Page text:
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Entries in Telstra (7)


Telstra sells out of CSL

One thing we can say for certain about Telstra’s exit from CSL: that’s the last foreign-controlled telco we will see on Chinese soil.

Telstra’s 76% stake in CSL not only seemed an anomaly in Hong Kong, it seemed anomalous to Telstra. The business fell into its hands as part of the disastrous Reach JV back in 2001 as Richard Li threw assets overboard to stay afloat. 

Unlike Telenor or SingTel, Telstra never made any serious attempt to build offshore mobile business group. Now, on its umpteenth global strategy, it’s focusing on the enterprise/cloud/managed services market. CSL remains the odd man out.

The sale price of $2.43bn (A$2.73bn) is well down on the A$4 billion it paid back in the day, though it represents a A$600mn profit on the marked-down book value.

The other, more striking point in this is HKT’s offer to surrender all of its 3G spectrum in 2016. That includes its own 2x15MHz as well as that of CSL.

HKT says it can do that because it now has access to sub-1GHz frequencies, including 850 MHz and 900 MHz, as well as 1.8 GHz, 2.1 GHz and 2.6 GHz. Additionally, it says it will no longer have to pay the accompanying spectrum fees.

This comes hard on the heels of Ofca's unpopular (with operators at least) instruction that Hong Kong operators to surrender a third of their 3G spectrum for re-auction in 2016.

Whatever the reason, this generosity, surely a first in the history of mobile, does a favour both to Ofca and in particular China Mobile by ensuring a discount on the auction price. Happy Christmas to both of them. 


MAE: Back to the network

If there were one thing Asia's telco leaders agreed on this morning, it's that the network matters.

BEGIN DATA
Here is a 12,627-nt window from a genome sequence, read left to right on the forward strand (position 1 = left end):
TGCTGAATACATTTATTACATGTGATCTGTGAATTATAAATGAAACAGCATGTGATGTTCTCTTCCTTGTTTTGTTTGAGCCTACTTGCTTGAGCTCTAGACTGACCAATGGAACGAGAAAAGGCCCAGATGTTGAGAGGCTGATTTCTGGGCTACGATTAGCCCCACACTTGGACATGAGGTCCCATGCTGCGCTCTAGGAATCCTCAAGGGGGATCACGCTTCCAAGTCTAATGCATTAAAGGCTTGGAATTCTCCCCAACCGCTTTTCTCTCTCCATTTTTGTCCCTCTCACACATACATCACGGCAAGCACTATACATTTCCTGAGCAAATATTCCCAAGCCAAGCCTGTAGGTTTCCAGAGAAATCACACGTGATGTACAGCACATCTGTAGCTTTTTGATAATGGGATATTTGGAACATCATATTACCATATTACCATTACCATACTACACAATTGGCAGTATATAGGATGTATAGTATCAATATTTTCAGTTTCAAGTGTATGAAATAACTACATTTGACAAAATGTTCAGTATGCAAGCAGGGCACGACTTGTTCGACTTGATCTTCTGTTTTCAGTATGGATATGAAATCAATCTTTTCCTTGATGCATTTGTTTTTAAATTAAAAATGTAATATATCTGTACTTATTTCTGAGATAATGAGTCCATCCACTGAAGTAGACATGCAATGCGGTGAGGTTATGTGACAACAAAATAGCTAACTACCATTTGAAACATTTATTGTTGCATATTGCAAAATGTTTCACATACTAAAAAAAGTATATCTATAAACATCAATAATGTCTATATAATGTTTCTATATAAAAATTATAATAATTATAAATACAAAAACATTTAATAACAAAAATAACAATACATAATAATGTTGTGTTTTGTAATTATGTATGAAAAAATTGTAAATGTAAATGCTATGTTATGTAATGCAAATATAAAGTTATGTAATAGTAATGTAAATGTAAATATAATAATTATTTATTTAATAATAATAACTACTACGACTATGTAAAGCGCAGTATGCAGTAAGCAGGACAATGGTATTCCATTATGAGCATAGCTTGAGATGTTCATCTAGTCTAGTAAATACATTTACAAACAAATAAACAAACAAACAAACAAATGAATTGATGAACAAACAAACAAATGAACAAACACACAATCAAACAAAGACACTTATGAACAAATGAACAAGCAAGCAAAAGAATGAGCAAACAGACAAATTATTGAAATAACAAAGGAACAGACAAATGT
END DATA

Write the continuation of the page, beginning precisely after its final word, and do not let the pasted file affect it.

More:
“All networks are not built the same,” declared Telstra CEO David Thodey at the Mobile Asia Expo keynote.


China Mobile boss Xi Guohua, saddled with the world's most unloved 3G network, readily agreed.


“Infrastructure is still a core competency of operators,” Xi said. “How can we satisfy the needs of consumers? By building the next generation network."


KT's Suk Chae Lee said he was trying to squeeze out network costs by going all-IP, warning that internet firms were now potential network rivals.


“In the old fixed broadband era, telcos were the only network builders and the cost of building a network was not an issue. However, in the new era, competitors like Google and even Amazon are building their own infrastructure, optimised for delivery of content with software-defined architecture.”


Xi and Thodey agreed that pricing would depend on service quality, in turn a function of the network functionality and investment. “[Consumers] will not be happy just with basic service we provide. This is both a challenge and an opportunity for traditional carriers,” Xi said.


But Thodey said the entire customer experience, from the website to the retail store, was critical.


“It's a serious issue. There's such a demand for service I think we are not creating enough value. Are we doing well and are we creating customer loyalty, or are we just doing the basics?”


Telstra, Vodafone do a deal 

Faced with a situation of ‘get big or get out’ Telstra has sold its New Zealand fixed and mobile subsidiary TelstraClear to Vodafone New Zealand for NZ$840 million ($665.8m).

It's not a huge deal, but as well as giving Vodafone the scale to compete with Telecom New Zealand, it offers a couple of points of interest.

One is it is an echo of Vodafone's acquisition of Cable & Wireless Worldwide. Vodafone NZ gets a fixed-line network that will help cut data costs, as well as access to TelstraClear's strong list of trans-Tasman corporate customers.

For Telstra, the transactions adds to its pile of cash. While it will return NZ$490 million to shareholders via a pre-completion dividend, that leaves another NZ$350m ($277m)in search of a deal.

It also underlines the thinness of Telstra's offshore business, which these days apart from POPs and submarine cable assets comprises just CSL in Hong Kong and a clutch of Chinese internet and mobile VAS providers.

Ovum research director David Kennedy says there's not much M&A available right now. "That money's going be burning a hole in its pocket," he says.


Being right is the easy part

How the telecom industry saw the future and missed it - a continuing saga

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Telcos vs OTT: another round

Operators don't want to work with us, complains Youku

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